United States Ambassador to the United Nations Nikki Haley speaks during a U.N. Security Council meeting requested by the United Kingdom for an update on the investigation into the poisoning of a former Russian spy and his daughter on April 18 in New York City.
That was the case this week when the White House walked back her announcement on April 15 of forthcoming sanctions against Russian Federation, with aide Larry Kudlow telling media there may have been "momentary confusion" over the matter.
Earlier this month, the Trump Administration issued fresh sanctions against almost 40 top Russian business leaders, officials and companies for their destabilizing activities.
Haley wasn't the only official who walked away from Friday's meeting believing the sanctions against Russian entities would be announced in the coming days, as part of the broader U.S. message about chemical weapons attacks following US-led airstrikes in Syria, administration officials said. And it reinforces the potential downside of high-stakes negotiations involving a White House and a president who often appears to struggle to execute a coherent and deliberate strategy.
At an early evening news conference Wednesday, Trump was questioned about the scrubbed sanctions. A day earlier, White House press secretary Sarah Sanders responded to reports about Haley's comments by saying the administration was "considering additional sanctions on Russian Federation", but that a decision hadn't yet been made.
But the potential downside of a face-to-face involving the president of the United States - especially one as unpredictable and unversed in diplomacy as Trump - is also very real.
"With the media, no matter what I did, it's never tough enough, because that's the narrative", Trump said. But the voting public has lost its appetite for this bloody dish, and so Hillary Clinton - the Democrats' Nikki Haley - lost to Donald Trump, as did the dozen or so heirs of Bush in the GOP primaries. The source familiar said the issue wasn't that penalties were "not ready", but that Trump simply didn't want them to go forward now. "Additional sanctions are under consideration, but not implemented". "She got ahead of the curve", said Larry Kudlow, the perpetually wrong TV pundit the president recently tapped to serve as his economics adviser.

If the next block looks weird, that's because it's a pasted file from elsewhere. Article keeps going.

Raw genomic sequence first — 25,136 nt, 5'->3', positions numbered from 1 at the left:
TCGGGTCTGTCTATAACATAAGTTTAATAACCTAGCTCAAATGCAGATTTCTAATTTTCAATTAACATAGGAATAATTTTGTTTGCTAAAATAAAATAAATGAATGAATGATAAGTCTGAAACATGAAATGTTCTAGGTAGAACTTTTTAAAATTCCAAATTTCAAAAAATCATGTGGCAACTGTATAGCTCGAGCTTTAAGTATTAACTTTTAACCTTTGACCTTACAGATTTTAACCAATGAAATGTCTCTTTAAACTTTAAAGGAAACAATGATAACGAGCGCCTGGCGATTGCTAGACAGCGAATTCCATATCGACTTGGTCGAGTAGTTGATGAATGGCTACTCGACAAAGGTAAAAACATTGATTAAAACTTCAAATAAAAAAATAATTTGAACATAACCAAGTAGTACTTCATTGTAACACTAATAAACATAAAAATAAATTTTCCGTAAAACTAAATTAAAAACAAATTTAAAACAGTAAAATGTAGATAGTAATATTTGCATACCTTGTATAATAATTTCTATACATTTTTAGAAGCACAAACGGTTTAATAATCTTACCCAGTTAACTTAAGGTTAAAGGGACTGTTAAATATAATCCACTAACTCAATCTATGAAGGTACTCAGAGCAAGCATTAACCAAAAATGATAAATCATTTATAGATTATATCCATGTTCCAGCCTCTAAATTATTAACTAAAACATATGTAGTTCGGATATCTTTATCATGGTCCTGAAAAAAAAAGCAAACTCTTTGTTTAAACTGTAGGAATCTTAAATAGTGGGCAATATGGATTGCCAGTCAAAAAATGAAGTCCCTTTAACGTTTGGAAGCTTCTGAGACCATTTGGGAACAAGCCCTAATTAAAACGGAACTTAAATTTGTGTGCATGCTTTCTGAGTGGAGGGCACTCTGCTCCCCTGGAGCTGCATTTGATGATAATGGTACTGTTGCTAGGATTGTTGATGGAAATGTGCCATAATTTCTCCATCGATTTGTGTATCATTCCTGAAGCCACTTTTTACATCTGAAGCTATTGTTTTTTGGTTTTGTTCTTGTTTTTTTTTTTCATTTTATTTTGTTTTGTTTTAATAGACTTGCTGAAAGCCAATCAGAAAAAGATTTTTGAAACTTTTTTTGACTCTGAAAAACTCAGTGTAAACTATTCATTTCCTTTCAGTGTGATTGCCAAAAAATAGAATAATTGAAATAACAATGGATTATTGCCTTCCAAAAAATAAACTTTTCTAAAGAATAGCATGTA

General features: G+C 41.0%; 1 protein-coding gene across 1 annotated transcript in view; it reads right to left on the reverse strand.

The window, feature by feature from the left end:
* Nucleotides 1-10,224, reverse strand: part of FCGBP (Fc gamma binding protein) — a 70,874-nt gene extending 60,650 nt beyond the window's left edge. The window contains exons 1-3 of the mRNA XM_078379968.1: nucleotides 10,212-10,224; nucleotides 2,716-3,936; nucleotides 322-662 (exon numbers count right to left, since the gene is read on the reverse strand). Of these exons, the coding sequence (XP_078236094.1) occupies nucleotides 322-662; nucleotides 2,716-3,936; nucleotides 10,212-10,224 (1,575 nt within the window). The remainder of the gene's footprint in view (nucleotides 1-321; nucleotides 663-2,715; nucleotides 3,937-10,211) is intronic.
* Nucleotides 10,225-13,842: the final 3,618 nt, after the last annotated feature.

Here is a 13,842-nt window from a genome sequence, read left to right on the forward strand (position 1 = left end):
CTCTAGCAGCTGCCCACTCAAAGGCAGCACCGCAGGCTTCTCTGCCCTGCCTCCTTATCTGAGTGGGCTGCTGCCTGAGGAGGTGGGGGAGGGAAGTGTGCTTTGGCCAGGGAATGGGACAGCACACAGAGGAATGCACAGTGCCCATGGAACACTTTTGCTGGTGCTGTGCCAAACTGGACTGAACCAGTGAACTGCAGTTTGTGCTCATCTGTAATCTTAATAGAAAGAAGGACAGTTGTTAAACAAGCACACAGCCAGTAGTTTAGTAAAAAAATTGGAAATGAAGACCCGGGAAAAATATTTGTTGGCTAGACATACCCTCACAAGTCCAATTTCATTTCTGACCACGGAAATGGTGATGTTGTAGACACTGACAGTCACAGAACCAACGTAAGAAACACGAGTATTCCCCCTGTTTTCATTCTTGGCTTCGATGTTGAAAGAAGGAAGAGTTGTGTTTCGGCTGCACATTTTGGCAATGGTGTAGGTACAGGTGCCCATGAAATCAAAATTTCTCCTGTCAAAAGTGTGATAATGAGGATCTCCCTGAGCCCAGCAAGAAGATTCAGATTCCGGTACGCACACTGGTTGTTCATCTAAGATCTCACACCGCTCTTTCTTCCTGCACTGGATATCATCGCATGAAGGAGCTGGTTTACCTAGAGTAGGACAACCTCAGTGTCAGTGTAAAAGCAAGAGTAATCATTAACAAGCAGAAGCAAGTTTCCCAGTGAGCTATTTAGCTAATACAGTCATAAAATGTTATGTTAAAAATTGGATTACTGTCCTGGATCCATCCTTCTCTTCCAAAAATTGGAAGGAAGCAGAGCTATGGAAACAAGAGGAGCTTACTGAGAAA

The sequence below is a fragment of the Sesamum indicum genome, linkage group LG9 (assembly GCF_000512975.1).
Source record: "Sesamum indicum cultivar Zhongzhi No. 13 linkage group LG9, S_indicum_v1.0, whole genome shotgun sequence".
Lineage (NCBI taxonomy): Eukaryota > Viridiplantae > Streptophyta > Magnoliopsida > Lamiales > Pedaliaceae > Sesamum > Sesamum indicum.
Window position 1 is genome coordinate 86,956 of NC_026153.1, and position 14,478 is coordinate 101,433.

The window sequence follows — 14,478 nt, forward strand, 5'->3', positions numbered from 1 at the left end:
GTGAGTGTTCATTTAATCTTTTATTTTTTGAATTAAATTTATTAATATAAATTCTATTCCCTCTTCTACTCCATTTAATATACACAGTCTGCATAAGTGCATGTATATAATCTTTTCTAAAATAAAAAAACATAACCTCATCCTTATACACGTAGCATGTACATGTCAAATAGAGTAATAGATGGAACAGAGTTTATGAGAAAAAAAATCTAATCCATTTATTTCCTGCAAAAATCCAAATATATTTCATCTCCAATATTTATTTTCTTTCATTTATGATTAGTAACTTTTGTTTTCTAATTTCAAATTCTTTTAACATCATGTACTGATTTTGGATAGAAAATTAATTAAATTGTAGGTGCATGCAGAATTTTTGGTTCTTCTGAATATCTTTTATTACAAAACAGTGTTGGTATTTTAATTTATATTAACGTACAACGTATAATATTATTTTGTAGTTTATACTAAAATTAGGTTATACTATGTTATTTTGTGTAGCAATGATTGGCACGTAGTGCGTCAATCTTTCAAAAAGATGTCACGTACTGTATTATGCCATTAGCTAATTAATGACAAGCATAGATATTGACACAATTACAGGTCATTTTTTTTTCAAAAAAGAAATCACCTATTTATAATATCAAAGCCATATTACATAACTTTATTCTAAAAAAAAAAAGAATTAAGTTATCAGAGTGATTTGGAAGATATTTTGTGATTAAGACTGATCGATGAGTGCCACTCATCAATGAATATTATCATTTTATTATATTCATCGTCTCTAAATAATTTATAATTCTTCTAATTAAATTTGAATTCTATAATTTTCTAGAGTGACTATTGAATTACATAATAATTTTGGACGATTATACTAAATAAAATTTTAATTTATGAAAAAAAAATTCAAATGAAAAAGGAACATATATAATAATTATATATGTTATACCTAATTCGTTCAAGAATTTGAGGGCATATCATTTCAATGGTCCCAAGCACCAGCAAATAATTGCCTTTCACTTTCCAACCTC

However, Haley hit back with a terse statement: "With all due respect, I don't get confused".
President Donald Trump hasn't approved any additional punitive moves against Russian Federation and his aides haven't formally recommended any, said the people, who spoke on condition of anonymity.
The White House had been struggling to explain Haley's remarks amid reports that President Donald Trump put the brakes on the new sanctions.
Deep divisions over United States foreign policy, usually debated in private, are spilling dramatically into public view as Donald Trump's top advisers struggle to make sense of his rapidly changing views on Syria and Russian Federation. The source familiar said Trump was irritated by the fact that the U.S. expelled 60, which was far more than France and Germany.
"Additional sanctions are under discussion but haven't been determined", Kudlow said Tuesday.
Financial markets and America's trading partners largely ignored the comments as a throwaway line, and the market wisdom proved to be correct when Trump tweeted that he did not "like the deal for the U.S", deflating the TPP trial balloon before it left the ground. Trump said afterward that the two leaders would likely meet soon. Trump has expressed a belief that talking directly to Putin could clear up small differences and might lead to more substantive talks.
"And then the other night, we had a strike in Syria which was absolute precision", Trump noted during his tirade about the "tough" approach to Moscow.